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The Number 59

The Number 59. It might not hold significance with most people, but to me it does – and that’s why I’ve chosen to run this number for my 2018 Thailand Super Series campaign.

I don’t have any motorsport heroes, but in life…I do. My grandparents sit high up on this list, and in the part of his life where he was behind the wheel, the number 59 was significant for my grandfather Rob.

As the winningest driver in Formula Vee (now First) history in New Zealand – with close to 90 victories – Pop went toe to toe with established races and up-and-comers including a young Scott Dixon well into his 50s.

In fact, he didn’t start racing until the age of 39. As the Director of the Manfeild circuit, he decided that to make business decisions that reflect the needs and wants of racing drivers, he needs to understand what it’s like to a be a racing driver.

So he got behind the wheel, primarily in Formula Vee (but also Formula Ford, big banger Muscle Cars and all sorts of other stuff) winning three National Titles and the Jim Clark Trophy – New Zealand’s most coveted motorsport award.

He did it all with one eye, pretty much. Since a young age, a nasty bout of glaucoma left him with 12% vision in one of his eyes, and that’s how he’s lived his professional, sporting and personal life ever since.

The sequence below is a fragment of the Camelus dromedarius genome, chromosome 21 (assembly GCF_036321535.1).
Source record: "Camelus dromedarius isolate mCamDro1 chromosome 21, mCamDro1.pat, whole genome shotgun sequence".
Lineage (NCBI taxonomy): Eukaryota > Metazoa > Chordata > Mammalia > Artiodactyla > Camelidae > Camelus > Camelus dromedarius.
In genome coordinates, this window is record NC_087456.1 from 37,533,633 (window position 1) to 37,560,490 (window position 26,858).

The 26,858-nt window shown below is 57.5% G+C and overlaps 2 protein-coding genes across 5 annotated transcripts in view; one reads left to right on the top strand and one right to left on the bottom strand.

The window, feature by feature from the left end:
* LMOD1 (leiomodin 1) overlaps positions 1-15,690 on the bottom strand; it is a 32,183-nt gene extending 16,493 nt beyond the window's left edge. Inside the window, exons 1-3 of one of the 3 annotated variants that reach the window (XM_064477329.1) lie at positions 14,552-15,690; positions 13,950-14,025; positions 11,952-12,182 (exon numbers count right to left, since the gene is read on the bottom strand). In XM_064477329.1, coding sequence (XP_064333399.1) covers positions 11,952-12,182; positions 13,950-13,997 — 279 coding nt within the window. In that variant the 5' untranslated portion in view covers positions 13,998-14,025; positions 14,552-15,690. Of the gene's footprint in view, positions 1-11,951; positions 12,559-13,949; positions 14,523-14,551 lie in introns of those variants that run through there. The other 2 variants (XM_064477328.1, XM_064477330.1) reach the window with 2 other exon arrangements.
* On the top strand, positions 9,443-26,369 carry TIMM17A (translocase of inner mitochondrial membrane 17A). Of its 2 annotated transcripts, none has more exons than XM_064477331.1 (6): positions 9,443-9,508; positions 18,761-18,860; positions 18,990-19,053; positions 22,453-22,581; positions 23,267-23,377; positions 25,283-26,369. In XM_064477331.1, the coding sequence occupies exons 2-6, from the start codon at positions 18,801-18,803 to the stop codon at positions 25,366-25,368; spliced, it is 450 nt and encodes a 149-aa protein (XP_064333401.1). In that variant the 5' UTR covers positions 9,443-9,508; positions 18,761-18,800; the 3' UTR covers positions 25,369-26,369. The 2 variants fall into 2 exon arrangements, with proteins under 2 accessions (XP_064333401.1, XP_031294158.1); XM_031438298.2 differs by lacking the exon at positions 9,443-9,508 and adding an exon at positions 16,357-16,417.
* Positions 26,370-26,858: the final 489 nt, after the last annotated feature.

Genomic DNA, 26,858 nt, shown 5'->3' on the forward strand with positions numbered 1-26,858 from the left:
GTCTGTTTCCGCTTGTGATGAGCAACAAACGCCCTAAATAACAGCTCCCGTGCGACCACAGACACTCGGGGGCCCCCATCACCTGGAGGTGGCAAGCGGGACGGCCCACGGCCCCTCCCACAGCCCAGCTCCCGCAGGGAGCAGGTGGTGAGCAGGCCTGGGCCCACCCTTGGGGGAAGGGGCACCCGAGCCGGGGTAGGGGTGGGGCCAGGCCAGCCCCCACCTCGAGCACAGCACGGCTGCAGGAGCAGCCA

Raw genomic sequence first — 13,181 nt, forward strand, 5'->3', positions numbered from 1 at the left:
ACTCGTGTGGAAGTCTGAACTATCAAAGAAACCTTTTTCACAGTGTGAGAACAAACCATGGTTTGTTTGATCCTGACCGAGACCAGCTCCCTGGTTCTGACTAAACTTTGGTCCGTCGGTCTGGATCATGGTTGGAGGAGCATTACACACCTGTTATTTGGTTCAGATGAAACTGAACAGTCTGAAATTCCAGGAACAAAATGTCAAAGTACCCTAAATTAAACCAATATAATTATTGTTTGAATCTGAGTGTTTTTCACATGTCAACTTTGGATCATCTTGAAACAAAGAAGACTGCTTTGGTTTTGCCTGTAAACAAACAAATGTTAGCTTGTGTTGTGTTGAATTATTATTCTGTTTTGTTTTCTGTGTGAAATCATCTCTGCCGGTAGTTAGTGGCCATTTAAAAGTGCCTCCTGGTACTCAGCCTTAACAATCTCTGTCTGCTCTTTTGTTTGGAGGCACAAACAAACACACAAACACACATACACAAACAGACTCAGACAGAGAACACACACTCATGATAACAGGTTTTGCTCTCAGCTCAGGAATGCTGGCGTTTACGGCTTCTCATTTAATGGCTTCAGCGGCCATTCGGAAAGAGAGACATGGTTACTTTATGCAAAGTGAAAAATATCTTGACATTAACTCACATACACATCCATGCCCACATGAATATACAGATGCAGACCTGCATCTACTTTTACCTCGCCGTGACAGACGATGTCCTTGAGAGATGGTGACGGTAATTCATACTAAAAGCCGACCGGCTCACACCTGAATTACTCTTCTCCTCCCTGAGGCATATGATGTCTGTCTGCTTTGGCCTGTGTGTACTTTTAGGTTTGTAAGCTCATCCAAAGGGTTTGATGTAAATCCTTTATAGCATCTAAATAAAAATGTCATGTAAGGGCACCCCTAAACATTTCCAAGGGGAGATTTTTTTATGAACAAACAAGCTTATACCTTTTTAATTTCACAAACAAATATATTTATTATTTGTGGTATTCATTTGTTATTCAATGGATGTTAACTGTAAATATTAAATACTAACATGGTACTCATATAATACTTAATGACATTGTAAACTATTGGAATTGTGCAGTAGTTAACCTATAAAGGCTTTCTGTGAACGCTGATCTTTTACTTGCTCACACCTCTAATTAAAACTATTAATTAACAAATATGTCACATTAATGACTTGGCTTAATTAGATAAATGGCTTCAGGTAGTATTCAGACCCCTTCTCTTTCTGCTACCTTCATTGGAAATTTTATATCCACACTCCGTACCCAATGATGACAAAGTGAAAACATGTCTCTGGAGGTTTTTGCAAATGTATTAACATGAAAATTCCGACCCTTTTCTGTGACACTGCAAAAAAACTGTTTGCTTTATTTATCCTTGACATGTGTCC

Pop ran the number 59 late in his career, and coincidentally; 59 is exactly how old he was when he won his third and final New Zealand Championship.

Line a one-eyed near-pensioner up on the grid against a bunch of up-and-coming teenagers, and put that in perspective. He’s a brilliant man, and – bias though I am – I think he was a damn brilliant racing driver too.

He and my ‘Nan’ Wendy are my two best mates in this world, and running the #59 this year in the Vattana Motorsport Lamborghini is a small testament to my love and respect for the pair of them (in addition to the wedding day portrait inked forever onto my left forearm).

Wherever I can, I get Nan and Pop along to the races I’m competing in around New Zealand and occasionally in Asia too. But even in spirit, they’re forever in my corner, on my arm – and at the receiving end of my Whatsapp updates every single race weekend.

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